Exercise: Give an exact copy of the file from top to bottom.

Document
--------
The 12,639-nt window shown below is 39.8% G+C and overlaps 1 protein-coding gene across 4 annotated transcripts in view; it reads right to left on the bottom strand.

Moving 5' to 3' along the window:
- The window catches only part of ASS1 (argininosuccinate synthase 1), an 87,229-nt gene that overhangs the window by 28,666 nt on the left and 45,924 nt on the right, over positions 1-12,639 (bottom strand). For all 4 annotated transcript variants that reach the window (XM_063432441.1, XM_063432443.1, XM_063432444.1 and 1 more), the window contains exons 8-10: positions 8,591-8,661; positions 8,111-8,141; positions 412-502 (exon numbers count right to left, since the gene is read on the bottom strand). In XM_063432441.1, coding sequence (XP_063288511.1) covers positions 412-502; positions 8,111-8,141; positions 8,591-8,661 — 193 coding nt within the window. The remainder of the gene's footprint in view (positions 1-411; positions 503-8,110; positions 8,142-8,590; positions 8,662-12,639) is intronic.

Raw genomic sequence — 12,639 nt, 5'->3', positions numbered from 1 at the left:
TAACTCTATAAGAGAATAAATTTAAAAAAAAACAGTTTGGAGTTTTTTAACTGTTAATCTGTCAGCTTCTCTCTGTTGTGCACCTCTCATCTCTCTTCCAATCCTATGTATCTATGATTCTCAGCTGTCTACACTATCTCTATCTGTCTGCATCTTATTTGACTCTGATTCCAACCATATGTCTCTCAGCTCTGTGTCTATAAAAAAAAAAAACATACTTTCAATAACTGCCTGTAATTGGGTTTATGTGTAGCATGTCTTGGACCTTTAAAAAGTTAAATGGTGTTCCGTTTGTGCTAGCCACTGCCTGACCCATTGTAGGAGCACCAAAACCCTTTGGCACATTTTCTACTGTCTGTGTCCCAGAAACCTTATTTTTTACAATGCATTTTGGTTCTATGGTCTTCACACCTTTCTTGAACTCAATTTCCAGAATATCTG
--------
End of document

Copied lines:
The 12,639-nt window shown below is 39.8% G+C and overlaps 1 protein-coding gene across 4 annotated transcripts in view; it reads right to left on the bottom strand.

Moving 5' to 3' along the window:
- The window catches only part of ASS1 (argininosuccinate synthase 1), an 87,229-nt gene that overhangs the window by 28,666 nt on the left and 45,924 nt on the right, over positions 1-12,639 (bottom strand). For all 4 annotated transcript variants that reach the window (XM_063432441.1, XM_063432443.1, XM_063432444.1 and 1 more), the window contains exons 8-10: positions 8,591-8,661; positions 8,111-8,141; positions 412-502 (exon numbers count right to left, since the gene is read on the bottom strand). In XM_063432441.1, coding sequence (XP_063288511.1) covers positions 412-502; positions 8,111-8,141; positions 8,591-8,661 — 193 coding nt within the window. The remainder of the gene's footprint in view (positions 1-411; positions 503-8,110; positions 8,142-8,590; positions 8,662-12,639) is intronic.

Raw genomic sequence — 12,639 nt, 5'->3', positions numbered from 1 at the left:
TAACTCTATAAGAGAATAAATTTAAAAAAAAACAGTTTGGAGTTTTTTAACTGTTAATCTGTCAGCTTCTCTCTGTTGTGCACCTCTCATCTCTCTTCCAATCCTATGTATCTATGATTCTCAGCTGTCTACACTATCTCTATCTGTCTGCATCTTATTTGACTCTGATTCCAACCATATGTCTCTCAGCTCTGTGTCTATAAAAAAAAAAAACATACTTTCAATAACTGCCTGTAATTGGGTTTATGTGTAGCATGTCTTGGACCTTTAAAAAGTTAAATGGTGTTCCGTTTGTGCTAGCCACTGCCTGACCCATTGTAGGAGCACCAAAACCCTTTGGCACATTTTCTACTGTCTGTGTCCCAGAAACCTTATTTTTTACAATGCATTTTGGTTCTATGGTCTTCACACCTTTCTTGAACTCAATTTCCAGAATATCTG